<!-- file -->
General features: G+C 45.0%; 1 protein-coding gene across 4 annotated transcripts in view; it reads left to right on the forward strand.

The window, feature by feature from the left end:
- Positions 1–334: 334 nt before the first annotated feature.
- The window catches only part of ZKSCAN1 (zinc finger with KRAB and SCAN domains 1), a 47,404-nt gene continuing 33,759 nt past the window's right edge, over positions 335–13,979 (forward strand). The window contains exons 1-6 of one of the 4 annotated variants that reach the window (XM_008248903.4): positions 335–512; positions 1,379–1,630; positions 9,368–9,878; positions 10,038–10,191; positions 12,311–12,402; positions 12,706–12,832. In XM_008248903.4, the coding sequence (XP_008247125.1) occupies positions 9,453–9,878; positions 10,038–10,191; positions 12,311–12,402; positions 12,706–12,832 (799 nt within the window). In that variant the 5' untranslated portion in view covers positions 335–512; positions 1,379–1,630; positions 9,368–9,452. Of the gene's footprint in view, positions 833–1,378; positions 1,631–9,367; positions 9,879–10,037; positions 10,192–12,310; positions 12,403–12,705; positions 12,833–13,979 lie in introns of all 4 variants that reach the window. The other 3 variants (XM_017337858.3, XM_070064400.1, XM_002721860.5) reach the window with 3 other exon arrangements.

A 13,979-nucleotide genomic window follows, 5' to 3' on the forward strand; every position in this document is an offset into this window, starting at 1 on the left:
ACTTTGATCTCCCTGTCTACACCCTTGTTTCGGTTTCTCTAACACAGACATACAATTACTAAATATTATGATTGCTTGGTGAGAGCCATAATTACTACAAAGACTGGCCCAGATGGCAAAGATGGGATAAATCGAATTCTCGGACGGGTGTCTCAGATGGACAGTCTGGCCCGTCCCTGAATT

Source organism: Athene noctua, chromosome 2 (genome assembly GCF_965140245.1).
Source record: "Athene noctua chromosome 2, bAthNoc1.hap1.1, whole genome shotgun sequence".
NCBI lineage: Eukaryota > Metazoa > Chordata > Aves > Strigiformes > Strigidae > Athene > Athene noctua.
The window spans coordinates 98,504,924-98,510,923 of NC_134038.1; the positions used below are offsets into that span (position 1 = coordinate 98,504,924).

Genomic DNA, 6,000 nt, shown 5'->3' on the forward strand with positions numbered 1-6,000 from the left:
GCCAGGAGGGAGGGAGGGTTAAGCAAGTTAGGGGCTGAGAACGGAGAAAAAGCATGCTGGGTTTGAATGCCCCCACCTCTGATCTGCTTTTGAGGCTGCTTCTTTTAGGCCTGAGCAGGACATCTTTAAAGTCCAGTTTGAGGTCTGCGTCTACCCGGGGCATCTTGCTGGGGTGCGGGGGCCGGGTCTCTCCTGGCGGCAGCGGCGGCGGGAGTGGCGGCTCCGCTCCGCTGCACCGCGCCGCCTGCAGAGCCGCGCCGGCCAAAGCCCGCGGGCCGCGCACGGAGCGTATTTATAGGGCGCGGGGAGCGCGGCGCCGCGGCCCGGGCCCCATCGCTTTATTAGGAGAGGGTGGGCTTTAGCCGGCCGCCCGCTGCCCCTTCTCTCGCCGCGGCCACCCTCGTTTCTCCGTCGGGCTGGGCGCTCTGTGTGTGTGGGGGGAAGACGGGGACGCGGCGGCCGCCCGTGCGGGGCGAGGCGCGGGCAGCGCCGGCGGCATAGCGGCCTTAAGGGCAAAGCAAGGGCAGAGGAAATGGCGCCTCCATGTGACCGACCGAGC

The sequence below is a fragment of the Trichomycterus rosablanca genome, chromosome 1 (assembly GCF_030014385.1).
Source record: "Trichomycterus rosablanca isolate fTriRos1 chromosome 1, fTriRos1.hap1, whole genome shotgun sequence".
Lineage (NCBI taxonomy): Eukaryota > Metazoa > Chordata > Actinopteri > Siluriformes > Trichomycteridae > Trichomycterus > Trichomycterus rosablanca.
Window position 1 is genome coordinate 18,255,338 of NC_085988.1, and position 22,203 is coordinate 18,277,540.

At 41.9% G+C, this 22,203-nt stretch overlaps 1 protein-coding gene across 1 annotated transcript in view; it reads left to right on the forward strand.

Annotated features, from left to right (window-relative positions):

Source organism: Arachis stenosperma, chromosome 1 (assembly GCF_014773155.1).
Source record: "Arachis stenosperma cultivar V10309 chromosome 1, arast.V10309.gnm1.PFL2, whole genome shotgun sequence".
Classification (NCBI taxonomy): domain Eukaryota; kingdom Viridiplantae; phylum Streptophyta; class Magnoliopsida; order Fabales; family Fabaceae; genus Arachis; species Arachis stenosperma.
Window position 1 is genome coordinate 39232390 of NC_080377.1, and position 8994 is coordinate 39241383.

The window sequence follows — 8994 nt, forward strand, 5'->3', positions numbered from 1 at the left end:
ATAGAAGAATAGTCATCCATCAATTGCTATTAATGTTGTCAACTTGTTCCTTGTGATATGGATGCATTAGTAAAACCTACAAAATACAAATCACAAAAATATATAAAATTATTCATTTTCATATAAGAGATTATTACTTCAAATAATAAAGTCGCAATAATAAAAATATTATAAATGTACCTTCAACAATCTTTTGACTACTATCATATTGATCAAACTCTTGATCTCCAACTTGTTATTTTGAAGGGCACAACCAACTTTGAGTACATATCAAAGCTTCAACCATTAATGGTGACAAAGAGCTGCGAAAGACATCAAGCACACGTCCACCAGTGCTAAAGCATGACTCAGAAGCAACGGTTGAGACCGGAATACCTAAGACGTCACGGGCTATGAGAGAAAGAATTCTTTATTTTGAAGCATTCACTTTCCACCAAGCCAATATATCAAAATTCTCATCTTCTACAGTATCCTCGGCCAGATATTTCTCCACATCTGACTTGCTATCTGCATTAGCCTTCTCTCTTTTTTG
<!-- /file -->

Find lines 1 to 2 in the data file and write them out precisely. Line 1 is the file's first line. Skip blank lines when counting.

General features: G+C 45.0%; 1 protein-coding gene across 4 annotated transcripts in view; it reads left to right on the forward strand.

The window, feature by feature from the left end: